That’s because in this year’s $92.8 billion budget, the city has allocated an additional $43 million in expense funding to the Parks Department, the largest increase in nearly three decades.
The spending bump represented a significant victory for the Play Fair Campaign, led by a coalition of 144 organizations including New Yorkers for Parks, the New York League of Conservation Voters and the union DC 37.
According to Lynn Kelly, executive director of New Yorkers for Parks, the coalition signed petitions, participated in budget hearings and hosted two rallies to fight for the funding.
“They’re our backyards and the souls of our communities,” she said. “Parks are critical city infrastructure, and must be funded as such.”
Last Thursday, the coalition celebrated the record funding and praised the elected officials who fought for it during budget negotiations at Queensbridge Park in Long Island City.
City Council Speaker Corey Johnson said for many years, the city didn’t prioritize parks, leaving them underfunded.
“The New Yorkers who depend on them have had to suffer the consequences,” he said.
At Queensbridge Park, for example, users have complained about flooded walkways, overflowing trash cans and unmowed fields.
“[It’s] not because the workers aren’t doing their jobs,” Johnson said, “but because resources are spread very thin.”
Of the $43 million increase, $9.5 million will be used to give 150 parks workers and gardeners job security. Their positions will be baselined in the budget, making them permanent jobs, Johnson said.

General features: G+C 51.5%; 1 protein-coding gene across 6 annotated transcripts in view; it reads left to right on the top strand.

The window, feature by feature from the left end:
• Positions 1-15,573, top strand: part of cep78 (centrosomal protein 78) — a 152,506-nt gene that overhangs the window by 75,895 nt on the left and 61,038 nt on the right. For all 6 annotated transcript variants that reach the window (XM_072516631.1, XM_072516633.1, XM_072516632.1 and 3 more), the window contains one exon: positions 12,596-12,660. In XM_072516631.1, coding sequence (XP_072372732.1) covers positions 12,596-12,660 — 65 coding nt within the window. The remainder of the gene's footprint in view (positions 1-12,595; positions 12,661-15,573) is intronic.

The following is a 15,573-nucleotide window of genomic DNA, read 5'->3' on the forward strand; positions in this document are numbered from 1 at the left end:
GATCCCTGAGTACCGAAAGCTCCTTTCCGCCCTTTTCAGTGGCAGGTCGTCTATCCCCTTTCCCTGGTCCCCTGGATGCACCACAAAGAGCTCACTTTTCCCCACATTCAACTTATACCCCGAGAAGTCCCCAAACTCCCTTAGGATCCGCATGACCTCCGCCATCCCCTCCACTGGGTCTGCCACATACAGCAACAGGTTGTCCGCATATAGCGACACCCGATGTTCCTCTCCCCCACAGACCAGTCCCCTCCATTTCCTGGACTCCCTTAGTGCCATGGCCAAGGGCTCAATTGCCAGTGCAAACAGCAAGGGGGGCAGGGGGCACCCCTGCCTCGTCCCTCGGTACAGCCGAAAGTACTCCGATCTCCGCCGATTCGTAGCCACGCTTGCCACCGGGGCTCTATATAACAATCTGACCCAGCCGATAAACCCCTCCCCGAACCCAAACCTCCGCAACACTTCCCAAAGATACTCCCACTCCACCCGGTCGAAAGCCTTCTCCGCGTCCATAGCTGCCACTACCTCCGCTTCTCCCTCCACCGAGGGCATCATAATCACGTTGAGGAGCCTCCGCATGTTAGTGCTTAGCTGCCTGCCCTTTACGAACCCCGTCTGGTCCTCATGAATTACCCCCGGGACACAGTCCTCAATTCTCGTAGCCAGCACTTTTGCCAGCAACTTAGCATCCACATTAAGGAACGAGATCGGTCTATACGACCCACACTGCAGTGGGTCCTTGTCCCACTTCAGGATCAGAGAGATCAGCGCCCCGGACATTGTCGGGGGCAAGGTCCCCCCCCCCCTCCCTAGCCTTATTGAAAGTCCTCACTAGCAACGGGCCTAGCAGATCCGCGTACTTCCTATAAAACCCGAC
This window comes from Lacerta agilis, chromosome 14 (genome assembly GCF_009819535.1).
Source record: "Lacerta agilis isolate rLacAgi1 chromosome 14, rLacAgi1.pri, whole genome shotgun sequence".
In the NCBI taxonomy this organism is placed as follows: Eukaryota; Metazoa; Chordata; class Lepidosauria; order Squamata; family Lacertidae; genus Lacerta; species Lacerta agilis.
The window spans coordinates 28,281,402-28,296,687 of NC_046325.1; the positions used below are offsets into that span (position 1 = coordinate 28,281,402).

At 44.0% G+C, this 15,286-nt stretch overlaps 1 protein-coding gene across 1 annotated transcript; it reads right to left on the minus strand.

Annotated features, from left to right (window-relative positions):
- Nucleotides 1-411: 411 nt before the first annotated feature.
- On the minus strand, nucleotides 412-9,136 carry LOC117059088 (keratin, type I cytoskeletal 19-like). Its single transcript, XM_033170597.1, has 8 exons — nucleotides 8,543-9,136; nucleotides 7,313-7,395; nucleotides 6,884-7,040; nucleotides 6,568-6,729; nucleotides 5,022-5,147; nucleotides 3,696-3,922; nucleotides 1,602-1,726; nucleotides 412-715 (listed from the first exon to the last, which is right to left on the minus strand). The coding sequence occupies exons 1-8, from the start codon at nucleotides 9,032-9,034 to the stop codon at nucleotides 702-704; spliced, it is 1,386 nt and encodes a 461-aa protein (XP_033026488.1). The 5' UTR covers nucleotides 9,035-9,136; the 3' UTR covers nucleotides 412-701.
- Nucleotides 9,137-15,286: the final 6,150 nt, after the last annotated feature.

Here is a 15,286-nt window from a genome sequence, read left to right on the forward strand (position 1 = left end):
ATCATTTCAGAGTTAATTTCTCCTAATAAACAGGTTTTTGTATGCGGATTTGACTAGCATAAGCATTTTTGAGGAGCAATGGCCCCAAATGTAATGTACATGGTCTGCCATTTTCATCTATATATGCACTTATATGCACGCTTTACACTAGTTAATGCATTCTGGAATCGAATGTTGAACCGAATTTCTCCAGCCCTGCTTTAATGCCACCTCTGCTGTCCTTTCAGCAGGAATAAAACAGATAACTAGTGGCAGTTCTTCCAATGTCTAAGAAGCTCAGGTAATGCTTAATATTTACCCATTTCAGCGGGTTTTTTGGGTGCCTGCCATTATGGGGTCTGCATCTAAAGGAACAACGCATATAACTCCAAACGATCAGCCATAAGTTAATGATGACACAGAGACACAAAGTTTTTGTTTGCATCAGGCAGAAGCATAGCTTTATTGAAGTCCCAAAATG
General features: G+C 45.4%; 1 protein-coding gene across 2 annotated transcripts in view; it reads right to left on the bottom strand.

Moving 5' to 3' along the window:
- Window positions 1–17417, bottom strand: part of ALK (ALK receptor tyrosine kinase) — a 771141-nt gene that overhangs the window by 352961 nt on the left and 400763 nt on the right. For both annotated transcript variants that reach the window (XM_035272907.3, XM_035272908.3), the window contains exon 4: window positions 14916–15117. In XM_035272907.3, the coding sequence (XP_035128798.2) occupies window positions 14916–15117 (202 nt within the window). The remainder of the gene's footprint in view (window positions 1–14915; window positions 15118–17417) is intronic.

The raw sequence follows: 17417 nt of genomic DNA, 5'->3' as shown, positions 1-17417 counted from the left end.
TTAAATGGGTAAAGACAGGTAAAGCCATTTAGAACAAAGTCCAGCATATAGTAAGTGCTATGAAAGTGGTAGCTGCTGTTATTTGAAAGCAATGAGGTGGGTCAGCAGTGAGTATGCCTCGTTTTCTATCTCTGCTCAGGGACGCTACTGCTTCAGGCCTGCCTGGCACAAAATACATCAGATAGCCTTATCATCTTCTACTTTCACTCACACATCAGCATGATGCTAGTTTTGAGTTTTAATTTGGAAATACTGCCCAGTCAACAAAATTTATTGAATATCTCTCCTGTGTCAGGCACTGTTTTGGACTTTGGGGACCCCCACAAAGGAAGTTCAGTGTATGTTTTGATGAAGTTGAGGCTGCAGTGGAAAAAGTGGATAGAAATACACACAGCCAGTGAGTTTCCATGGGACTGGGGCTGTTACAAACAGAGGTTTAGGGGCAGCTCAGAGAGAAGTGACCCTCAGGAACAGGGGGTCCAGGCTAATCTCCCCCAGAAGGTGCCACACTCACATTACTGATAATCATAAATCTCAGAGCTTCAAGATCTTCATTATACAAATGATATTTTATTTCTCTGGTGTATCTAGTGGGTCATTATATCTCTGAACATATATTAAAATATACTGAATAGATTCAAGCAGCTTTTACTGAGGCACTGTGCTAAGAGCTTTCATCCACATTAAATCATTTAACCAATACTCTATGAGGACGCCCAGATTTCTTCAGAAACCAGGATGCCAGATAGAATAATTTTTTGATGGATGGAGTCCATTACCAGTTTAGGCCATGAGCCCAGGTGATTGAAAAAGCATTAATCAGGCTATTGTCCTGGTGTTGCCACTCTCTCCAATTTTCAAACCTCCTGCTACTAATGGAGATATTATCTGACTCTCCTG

The Parks Department will also receive $10 million to hire an additional 150 seasonal workers and gardeners, doubling the maintenance staff.
Another $6 million will be used to hire 80 new Parks Enforcement Patrol (PEP) officers. The budget allocated $3 million to add 50 new urban park rangers as well.
The city has invested $8.2 million into the Parks Department’s GreenThumb program, which supports 550 community gardens citywide. That will translate to new soil, more raised beds and other features.
Beach and pool season will be extended by one week, a $1.7 million endeavor. The city put in $1 million to remove harmful tree stumps.
Finally, $4 million will be used on forestry management, which Johnson said will help mitigate the effects of climate change and global heating.
“Our trees are carbon sinks, they remove emissions from the atmosphere,” he said. “But trees need more than just hugs, they need funding.”
While the funding is in place, Parks Commissioner Mitchell Silver said there is much more work to do by his department. “In the coming weeks, we’ll begin to determine how to equitably address the needs across our park system, utilizing the funds secured,” he said.
Members of the Play Fair campaign touted the impact of the victory not just for parks, but for the workers and the environment.
Dilcy Benn, president of Local 1505 of DC 37, said the budget culminates a five-year effort to get funding for city park workers baselined.
“My workers don’t make a lot of money,” she said. “This makes a huge impact on their lives.”
Julie Tighe, president of the New York League of Conservation Voters, added that urban tree canopies not only mitigate the heat island effect, but also filters out air pollution and absorbs stormwater.
Better forestry management means making sure trees are pruned and stay strong throughout the winter.
“Parks not only provide recreational resources and connect New Yorkers to nature,” Tighe said, “but they are a really critical environmental infrastructure.”